Filichia Features: TALENT SPRINGS ETERNAL - The Semi-Sequel to FAME

Filichia Features: TALENT SPRINGS ETERNAL - The Semi-Sequel to FAME

By Peter Filichia on December 07, 2018

So many high-schoolers believe it.

Someday — meaning someday soon — they'll be rich, famous, and powerful. The world will be their oyster, which they'll easily pry open and grab what's inside. They'll be celebrated in their hometowns with parades and plaques.

This is especially true of kids who plan to enter show business, where fame and fortune do sometimes come with the territory. Many teens have their four acceptance speeches ready for their Tony, Oscar, Emmy and Grammy wins. Their only worry is wondering what they'll to say when they win their second Tony, Oscar, Emmy and Grammy.

Let 20 years pass, though, and, as Fred Ebb smartly wrote in Cabaret, "You learn how to settle for what you get." That's why there's so much resonance in Talent Springs Eternal — the semi-sequel to Fame that's actually subtitled Fame Forever.

The Class of '84's upcoming 20th reunion makes the 38-year-old graduates of The High School of Performing Arts take stock of what they have — and haven't — accomplished.

It's seen through the eyes of graduates Michael Peters and Carmen Diaz. Does the former name ring a melodious bell? Peters directed Michael Jackson's Thriller and co-choreographed Michael Bennett's Dreamgirls. As for Diaz, alas, she died (through her own fault, sad to say) before she could amass any credits.

These two heavenly bodies will witness former graduates as well as current students at LaGuardia High School, which finally merged with The High School of Performing Arts in 1984.

The graduates include Tyrone Jackson ("I'm out here dancing; still the world doesn't know my name"), DJ Joe Vegas ("Twenty years on my waistline; 20 years of less hair") and Mabel Washington ("The weather girl on local cable and not exactly a superstar").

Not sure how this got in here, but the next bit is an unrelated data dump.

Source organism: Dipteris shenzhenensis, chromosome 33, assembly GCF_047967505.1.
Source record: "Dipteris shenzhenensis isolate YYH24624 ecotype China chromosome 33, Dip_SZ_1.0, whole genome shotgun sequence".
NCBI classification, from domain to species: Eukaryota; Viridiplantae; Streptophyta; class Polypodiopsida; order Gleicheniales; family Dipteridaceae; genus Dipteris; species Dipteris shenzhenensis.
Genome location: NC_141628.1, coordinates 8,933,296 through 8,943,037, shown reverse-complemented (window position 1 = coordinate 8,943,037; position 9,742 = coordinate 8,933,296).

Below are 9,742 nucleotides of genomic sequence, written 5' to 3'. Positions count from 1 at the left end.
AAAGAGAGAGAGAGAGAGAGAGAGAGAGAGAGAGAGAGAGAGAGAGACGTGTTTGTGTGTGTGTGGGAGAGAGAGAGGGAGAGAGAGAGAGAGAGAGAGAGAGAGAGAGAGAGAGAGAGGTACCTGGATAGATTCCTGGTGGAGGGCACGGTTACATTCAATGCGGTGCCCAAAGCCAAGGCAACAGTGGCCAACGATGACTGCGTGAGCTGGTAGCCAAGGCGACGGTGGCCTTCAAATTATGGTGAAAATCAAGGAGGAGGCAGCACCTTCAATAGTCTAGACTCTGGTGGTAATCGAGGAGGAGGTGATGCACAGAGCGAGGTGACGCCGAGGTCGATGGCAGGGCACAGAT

Schlomo Metzenbaum did realize his dream of becoming a successful composer. Yet he misses "those friends you swore you'd love forever and don't speak to anymore."

Doing better still is prime-time TV legend Nick Piazza. The school would love him to attend the reunion if only for the added publicity. We'll see if he can fit it into his busy schedule.

When Tyrone is asked to pair with long-lost high school sweetheart Iris, he's reluctant. More reluctant still is Iris, for she abandoned dancing shortly after wedding a wealthy man. Iris suspects her attendance is requested as a request to donate sizable sums.

That's the thing about Talent Springs Eternal; David De Silva, who created the story and co-wrote the libretto with lyricist Ben H. Winters, doesn't coat with sugar or gild any lilies about the entertainment industry. Even on the scholastic level, it's a business.

Unhappy with the Tyrone-Iris reunion is his current love Chantelle, replete with the assurance and arrogance of youth. Because Iris's marriage made in heaven has recently gone to hell, we may soon see this triangle's three sides blown apart.

As for the current LaGuardia students, "Everybody Wants to Be Maria," goes one song — in West Side Story, that is. Prime contenders: Vanessa Vegas and Georgia Washington.

If their surnames sound familiar, yes, they're respectively the daughters of Joe and Mabel. Vanessa has had leads for four years, partly because Ms. Katz has attentively shepherded her. Mr. Garcia, however, believes that Vanessa had had her chances and now Georgia should have hers.

Taking more pointed sides are the girls' parents, each of whom, of course, has a strong opinion on which is the superior performer.

Wait till you see who'll portray Maria — which relegates the also-ran to play Anybodys. And will the lass who wins Maria also win JJ, who'll be Tony? See which one of the girls sings "The sun forgets to shine just when you think that everything's fine."

As it turns out, she's not just commenting on West Side Story.

That's Act One, but De Silva and Winters had a great idea for Act Two. They advanced the action so that the students we just saw are now ten years older and holding their first reunion — and the now-48-year-old grads are now celebrating (or enduring) their 30th.

There's a mention of "this incredible public school," and, yes, De Silva and Winters italicized public to stress that great education isn't only found in private places. Similarly, the ol' "those-who-can't-do-teach" theory is shown to be spurious.

As with the original Fame, there are plenty of opportunities for dance — especially in "I've Got Another Song to Sing." This eleven o'clock number will have your audience singing it for hours after.

They might even remember it when the time comes for the Class of '84 to hold its 50th reunion.

Listen to and download the Talent Springs Eternal audiobook.

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